Overview

The reticulate package provides an R interface to Python modules, classes, and functions. For example, this code imports the Python os module and calls some functions within it:

library(reticulate)
os <- import("os")
os$chdir("tests")
os$getcwd()

Functions and other data within Python modules and classes can be accessed via the $ operator (analogous to the way you would interact with an R list, environment, or reference class).

The reticulate package is compatible with all versions of Python >= 2.7. Integration with NumPy is optional and requires NumPy >= 1.6.

Type Conversions

When calling into Python, R data types are automatically converted to their equivalent Python types. When values are returned from Python to R they are converted back to R types. Types are converted as follows:

R Python Examples
Single-element vector Scalar 1, 1L, TRUE, "foo"
Multi-element vector List c(1.0, 2.0, 3.0), c(1L, 2L, 3L)
List of multiple types Tuple list(1L, TRUE, "foo")
Named list Dict list(a = 1L, b = 2.0), dict(x = x_data)
Matrix/Array NumPy ndarray matrix(c(1,2,3,4), nrow = 2, ncol = 2)
Function Python function function(x) x + 1
NULL, TRUE, FALSE None, True, False NULL, TRUE, FALSE

If a Python object of a custom class is returned then an R reference to that object is returned. You can call methods and access properties of the object just as if it was an instance of an R reference class.

Importing Modules

The import function can be used to import any Python module. For example:

difflib <- import("difflib")
difflib$ndiff(foo, bar)

filecmp <- import("filecmp")
filecmp$cmp(dir1, dir2)

The import_main() and import_builtins() functions give you access to the main module where code is executed by default and the collection of built in Python functions. For example:

main <- import_main()

py <- import_builtins()
py$print('foo')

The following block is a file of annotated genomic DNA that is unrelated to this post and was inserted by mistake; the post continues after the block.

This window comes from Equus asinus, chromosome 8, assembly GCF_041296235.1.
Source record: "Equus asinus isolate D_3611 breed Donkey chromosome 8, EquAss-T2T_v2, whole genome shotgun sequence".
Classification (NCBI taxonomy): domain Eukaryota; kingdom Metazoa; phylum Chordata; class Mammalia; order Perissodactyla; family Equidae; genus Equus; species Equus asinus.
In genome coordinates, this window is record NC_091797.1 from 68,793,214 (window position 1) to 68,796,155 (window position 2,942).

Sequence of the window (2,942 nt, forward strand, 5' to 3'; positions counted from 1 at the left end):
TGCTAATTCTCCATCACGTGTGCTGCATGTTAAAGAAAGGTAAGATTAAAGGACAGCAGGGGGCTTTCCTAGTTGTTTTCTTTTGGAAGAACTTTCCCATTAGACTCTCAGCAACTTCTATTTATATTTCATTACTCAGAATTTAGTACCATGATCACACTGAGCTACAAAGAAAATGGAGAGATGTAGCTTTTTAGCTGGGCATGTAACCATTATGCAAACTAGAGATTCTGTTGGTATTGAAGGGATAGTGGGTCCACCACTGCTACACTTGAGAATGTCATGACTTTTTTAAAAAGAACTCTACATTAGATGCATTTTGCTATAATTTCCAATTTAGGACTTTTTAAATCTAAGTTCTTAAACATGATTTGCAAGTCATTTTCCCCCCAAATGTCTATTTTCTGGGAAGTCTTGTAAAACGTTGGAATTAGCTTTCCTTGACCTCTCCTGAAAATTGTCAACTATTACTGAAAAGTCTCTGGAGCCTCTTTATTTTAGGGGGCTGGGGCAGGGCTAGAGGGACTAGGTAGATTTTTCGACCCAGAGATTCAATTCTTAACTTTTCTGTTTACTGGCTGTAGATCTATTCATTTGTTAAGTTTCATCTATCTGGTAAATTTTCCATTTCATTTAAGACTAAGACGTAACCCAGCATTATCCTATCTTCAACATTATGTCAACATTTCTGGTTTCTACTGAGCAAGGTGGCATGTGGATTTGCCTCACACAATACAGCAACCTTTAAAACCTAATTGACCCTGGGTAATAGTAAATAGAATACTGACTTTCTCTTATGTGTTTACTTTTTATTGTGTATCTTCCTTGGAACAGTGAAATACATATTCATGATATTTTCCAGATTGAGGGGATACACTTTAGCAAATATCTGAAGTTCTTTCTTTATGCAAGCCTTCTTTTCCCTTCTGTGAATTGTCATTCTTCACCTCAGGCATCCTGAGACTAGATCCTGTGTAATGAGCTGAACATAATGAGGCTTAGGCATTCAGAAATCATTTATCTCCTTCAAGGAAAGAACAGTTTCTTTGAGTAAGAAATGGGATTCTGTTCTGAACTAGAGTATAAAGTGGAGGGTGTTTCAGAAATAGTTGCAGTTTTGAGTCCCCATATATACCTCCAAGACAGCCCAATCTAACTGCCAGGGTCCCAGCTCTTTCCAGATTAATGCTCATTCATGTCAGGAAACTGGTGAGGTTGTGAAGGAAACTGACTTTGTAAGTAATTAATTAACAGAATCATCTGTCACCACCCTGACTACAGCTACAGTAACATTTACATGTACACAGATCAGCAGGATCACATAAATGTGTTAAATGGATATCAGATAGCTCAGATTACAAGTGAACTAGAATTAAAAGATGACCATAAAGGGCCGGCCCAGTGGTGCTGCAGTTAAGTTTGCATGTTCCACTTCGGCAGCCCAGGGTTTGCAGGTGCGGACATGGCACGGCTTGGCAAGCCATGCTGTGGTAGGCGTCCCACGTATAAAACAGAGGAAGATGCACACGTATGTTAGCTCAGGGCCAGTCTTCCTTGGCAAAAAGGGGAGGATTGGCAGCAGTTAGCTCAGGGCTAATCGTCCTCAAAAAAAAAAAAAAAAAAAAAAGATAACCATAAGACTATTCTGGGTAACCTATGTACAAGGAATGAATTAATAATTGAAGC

The main module is generally useful if you have executed Python code from a file or string and want to get access to it’s results (see the section below for more details).

Object Conversion

By default when Python objects are returned to R they are converted to their equivalent R types. However, if you’d rather make conversion from Python to R explicit and deal in native Python objects by default you can pass convert = FALSE to the import function. In this case Python to R conversion will be disabled for the module returned from import. For example:

# import numpy and specify no automatic Python to R conversion
np <- import("numpy", convert = FALSE)

# do some array manipulations with NumPy
a <- np$array(c(1:4))
sum <- a$cumsum()

# convert to R explicitly at the end
py_to_r(sum)

As illustrated above, if you need access to an R object at end of your computations you can call the py_to_r() function explicitly.

Executing Code

You can execute Python code within the main module using the py_run_file and py_run_string functions. These functions both return a reference to the main Python module so you can access the results of their execution. For example:

py_run_file("script.py")

main <- py_run_string("x = 10")
main$x

Lists, Tuples, and Dictionaries

The automatic conversion of R types to Python types works well in most cases, but occasionally you will need to be more explicit on the R side to provide Python the type it expects.

For example, if a Python API requires a list and you pass a single element R vector it will be converted to a Python scalar. To overcome this simply use the R list function explicitly:

foo$bar(indexes = list(42L))

Similarly, a Python API might require a tuple rather than a list. In that case you can use the tuple() function: